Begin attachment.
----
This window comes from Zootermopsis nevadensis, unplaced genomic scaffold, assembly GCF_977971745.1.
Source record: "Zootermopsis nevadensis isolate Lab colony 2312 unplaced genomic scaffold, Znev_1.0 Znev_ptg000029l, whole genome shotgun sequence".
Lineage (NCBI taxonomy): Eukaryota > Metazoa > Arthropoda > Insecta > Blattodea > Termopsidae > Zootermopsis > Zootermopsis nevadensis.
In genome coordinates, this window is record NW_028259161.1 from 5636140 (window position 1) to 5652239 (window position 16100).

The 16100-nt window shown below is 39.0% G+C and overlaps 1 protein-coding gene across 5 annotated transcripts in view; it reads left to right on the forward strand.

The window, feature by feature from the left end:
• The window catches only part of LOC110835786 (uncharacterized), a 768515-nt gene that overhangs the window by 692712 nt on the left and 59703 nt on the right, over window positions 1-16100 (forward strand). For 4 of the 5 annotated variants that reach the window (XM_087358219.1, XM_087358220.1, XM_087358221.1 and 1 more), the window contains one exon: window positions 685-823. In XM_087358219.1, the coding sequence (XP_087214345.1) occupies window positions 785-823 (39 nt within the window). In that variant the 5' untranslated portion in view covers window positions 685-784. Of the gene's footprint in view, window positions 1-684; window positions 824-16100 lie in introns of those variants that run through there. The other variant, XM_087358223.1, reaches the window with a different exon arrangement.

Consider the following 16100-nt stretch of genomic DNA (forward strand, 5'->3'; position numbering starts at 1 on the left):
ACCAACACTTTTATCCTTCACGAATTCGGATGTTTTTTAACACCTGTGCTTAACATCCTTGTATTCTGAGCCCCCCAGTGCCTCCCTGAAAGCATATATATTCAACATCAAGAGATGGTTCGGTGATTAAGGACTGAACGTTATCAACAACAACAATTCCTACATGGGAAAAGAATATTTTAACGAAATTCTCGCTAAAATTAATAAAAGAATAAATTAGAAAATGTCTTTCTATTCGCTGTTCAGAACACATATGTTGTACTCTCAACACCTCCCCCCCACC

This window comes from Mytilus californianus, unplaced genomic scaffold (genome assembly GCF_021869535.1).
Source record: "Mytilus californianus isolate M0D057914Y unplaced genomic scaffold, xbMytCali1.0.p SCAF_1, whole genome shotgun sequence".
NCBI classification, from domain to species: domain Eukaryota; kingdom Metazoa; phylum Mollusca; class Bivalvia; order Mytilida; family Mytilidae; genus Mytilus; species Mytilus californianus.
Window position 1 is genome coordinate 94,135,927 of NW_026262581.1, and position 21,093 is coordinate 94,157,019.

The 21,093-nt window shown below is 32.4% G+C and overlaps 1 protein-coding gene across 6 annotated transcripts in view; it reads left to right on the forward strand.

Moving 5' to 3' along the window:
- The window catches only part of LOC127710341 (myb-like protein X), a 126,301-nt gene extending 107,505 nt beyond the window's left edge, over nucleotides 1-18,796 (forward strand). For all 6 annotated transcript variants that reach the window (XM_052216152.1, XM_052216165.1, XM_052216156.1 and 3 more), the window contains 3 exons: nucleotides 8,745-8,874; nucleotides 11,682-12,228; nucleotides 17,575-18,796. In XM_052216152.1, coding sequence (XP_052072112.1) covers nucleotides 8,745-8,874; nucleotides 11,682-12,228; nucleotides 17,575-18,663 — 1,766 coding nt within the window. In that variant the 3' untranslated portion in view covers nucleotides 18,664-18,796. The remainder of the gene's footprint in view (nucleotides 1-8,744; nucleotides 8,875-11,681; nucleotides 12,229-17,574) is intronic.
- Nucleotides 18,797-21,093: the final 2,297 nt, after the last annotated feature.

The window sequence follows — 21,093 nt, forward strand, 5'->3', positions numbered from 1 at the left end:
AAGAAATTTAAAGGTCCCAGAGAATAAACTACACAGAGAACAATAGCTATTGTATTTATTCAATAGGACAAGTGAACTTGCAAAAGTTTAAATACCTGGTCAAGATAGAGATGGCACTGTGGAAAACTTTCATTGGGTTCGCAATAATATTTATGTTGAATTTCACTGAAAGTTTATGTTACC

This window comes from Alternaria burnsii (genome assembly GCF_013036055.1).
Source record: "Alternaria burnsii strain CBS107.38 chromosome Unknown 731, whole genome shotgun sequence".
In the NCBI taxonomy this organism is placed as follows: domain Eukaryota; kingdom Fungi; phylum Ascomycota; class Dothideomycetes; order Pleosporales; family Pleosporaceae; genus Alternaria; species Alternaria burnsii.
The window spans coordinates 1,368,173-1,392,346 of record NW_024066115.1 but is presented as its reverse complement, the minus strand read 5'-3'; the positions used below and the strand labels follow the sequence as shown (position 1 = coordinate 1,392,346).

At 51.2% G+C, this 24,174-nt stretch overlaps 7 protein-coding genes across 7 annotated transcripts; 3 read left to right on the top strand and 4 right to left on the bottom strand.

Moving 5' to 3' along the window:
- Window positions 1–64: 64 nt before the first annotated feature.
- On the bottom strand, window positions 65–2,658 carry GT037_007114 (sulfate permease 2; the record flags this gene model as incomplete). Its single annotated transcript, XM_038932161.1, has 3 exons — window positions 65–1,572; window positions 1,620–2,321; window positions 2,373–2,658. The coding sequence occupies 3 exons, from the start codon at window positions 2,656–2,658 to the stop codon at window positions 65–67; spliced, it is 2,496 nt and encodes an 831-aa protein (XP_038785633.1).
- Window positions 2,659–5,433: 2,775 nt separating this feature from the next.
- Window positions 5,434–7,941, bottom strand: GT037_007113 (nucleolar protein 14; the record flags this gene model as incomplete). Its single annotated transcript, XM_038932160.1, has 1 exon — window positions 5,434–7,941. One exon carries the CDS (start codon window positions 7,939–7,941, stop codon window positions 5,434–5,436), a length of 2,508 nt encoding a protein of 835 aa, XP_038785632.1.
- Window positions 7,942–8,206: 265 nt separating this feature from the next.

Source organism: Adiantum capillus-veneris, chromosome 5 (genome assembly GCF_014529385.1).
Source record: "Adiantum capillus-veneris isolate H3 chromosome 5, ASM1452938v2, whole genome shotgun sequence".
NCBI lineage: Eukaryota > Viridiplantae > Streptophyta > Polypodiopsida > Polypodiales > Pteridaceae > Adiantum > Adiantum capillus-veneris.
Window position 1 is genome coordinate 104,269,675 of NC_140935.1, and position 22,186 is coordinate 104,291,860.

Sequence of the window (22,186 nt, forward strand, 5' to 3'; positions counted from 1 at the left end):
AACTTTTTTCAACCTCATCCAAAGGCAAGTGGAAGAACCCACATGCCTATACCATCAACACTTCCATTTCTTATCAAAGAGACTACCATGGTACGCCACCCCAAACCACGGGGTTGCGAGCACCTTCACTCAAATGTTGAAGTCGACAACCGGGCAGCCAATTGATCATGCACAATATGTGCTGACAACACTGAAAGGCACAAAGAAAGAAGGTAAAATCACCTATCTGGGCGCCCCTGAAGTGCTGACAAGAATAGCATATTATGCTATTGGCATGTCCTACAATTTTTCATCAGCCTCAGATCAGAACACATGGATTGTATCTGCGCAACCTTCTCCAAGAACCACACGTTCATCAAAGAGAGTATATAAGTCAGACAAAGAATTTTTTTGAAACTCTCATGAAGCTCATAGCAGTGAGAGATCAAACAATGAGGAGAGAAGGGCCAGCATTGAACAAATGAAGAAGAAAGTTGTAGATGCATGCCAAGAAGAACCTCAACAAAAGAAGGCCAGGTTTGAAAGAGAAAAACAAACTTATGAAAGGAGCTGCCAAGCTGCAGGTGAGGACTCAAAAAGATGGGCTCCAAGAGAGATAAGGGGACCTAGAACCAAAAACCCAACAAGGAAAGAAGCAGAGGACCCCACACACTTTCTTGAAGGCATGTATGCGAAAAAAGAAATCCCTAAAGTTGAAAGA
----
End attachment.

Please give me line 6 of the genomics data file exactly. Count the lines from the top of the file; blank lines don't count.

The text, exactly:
The window, feature by feature from the left end: